Friday, May 31, 2013

Igniting the Creative Spark with Yoga: Pratyahara


how to teach yoga classes
By: Virginia Iversen, M.Ed

Yoga practices offer many different techniques for increasing our life force energy. An increase in the flow of energy or chi often generates creative ideas. The creative impetus springs from the movement of energy. Creativity can come in many forms, shapes, shades, and colors. A creative image can uplift us or sadden our hearts. Irregardless of the particular tone of the artistic work, it springs forth from the movement of energy and usually generates an emotional reaction in the person experiencing it.

If you feel stuck in the inertia of tamas and are unable to stoke the creative fire, practicing Yoga asanas and breathing exercises will help to dispel tamas, increase the flow of energy throughout your entire being and inspire you. Backbending Yoga asanas, Power Yoga flows and pranayama exercises, such as Skull Shining Breath, are great ways to release tension and increase the flow of creative ideas. The Yogic practice of the withdrawal of the senses, known in Sanskrit as pratyahara, is also another great way of igniting the creative spark.




The practice of pratyahara is the 5th stage of Patanjali’s Eight Limbs of Yoga as elucidated in his famous Yoga Sutras. During the practice of pratyahara, the senses are withdrawn from the external world and focused internally; traditionally on an image of a God or Goddess, mantra, mandala, or the divine light within the heart. In addition, the practice of pratyahara is also a wonderful tool for generating and clarifying creative ideas. 

If you are struggling to come up with your next artistic endeavor, or you are finding it difficult to complete a current artistic undertaking, taking some time to withdraw your senses and focus internally on the project at hand can be quite helpful. Practicing pratyahara at the end of your Yoga practice will afford you the opportunity to settle quietly into the field of stillness generated by the Yoga asanas and breathing exercises.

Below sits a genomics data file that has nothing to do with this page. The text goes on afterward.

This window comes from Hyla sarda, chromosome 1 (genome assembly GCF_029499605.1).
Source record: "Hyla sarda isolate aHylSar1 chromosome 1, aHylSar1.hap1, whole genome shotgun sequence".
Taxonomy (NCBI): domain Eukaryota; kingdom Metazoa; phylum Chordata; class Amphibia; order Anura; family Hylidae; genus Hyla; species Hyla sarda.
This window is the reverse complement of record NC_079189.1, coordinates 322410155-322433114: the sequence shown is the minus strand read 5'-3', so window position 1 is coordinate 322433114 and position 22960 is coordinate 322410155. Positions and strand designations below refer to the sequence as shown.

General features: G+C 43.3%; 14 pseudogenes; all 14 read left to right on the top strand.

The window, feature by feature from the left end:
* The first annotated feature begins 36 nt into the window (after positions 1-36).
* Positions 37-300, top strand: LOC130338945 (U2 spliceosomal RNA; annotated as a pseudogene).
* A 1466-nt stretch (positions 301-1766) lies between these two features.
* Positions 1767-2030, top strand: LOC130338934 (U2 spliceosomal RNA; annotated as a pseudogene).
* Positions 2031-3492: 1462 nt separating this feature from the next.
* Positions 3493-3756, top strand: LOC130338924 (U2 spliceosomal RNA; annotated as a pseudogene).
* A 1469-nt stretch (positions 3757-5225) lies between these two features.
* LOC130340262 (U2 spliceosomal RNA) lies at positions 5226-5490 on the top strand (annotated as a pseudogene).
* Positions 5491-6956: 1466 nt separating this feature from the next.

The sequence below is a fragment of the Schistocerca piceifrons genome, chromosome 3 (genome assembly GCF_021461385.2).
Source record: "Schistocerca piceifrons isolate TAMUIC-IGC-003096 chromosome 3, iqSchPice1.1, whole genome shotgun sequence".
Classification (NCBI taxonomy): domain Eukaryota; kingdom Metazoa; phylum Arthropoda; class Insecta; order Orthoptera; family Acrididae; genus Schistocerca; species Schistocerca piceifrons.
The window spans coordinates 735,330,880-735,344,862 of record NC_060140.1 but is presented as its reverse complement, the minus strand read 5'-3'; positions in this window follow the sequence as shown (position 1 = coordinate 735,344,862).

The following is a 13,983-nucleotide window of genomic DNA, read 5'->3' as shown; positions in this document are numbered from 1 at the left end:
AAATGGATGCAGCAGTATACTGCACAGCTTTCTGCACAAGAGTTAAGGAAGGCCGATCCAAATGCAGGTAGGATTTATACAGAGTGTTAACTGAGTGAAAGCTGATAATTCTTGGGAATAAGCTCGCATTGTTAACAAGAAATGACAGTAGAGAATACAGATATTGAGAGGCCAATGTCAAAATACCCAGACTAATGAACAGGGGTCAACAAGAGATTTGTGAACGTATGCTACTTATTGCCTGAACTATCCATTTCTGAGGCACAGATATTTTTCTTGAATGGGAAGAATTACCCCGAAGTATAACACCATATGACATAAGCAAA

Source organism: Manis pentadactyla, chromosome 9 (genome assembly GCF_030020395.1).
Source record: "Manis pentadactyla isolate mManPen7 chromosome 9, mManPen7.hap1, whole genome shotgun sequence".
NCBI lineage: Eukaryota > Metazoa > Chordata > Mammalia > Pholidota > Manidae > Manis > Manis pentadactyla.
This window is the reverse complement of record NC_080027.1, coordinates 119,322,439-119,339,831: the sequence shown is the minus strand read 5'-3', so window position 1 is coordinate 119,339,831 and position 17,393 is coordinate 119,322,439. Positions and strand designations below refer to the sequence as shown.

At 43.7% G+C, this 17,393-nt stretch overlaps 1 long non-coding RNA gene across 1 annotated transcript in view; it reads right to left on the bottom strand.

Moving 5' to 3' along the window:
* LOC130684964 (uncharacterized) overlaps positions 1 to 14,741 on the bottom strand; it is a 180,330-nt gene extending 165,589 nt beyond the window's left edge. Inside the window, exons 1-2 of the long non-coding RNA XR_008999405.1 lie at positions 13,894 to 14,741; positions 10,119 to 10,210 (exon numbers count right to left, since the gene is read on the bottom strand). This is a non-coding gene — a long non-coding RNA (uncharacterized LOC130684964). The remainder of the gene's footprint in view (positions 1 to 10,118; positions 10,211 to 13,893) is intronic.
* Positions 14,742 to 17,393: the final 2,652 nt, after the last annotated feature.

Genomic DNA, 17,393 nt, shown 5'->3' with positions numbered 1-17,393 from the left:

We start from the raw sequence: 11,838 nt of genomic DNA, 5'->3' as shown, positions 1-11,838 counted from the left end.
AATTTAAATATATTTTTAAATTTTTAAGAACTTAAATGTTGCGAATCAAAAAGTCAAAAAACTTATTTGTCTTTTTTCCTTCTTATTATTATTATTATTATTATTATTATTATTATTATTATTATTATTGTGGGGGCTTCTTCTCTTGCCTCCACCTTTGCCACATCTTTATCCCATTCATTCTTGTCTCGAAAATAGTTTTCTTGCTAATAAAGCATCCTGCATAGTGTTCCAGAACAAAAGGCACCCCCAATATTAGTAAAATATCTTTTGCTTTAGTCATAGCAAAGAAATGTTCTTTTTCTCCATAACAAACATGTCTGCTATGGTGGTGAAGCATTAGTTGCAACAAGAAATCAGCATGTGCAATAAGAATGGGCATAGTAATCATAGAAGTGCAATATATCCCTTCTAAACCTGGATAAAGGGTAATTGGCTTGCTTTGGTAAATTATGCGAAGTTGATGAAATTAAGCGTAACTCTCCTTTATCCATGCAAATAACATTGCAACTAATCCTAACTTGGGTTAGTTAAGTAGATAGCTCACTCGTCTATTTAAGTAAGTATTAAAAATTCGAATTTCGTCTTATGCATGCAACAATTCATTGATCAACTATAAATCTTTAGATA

Traditionally, pratyahara entails withdrawing the senses of touch, taste, hearing, and vision from all external stimuli. This enables a Yogi or Yogini to calm the vrittis or thought waves in the mind, sink into inner stillness and eventually know God. Withdrawing the senses from all external input will allow your unique ideas and inspirations to arise unimpeded. 

* Pratyahara

To practice pratyahara, come to an easy sitting position on your Yoga mat. If you prefer, you may also practice pratyahara with your legs up the wall or in Shavasana. If you do choose to practice pratyahara in a prone position, using an eye pillow to eliminate visual stimuli and cool the eyes will help facilitate the withdrawal of the senses. You may wish to set a time for ten minutes, and then simple rest your mind. 

While practicing pratyahara, let go of all preconceived ideas, usual ways of doing things and other people’s advise about your creative project. Contemplating a few seminal questions about the project at hand, and then quietly listening for the answer to arise in your mind’s eye or the in the depth of your heart, will allow you to sink into the fertile void from which all creativity arises. Jotting down your ideas in a journal, before moving back into the rest of your day, will help you to remember the creative ideas that were generated by your practice of pratyahara.   



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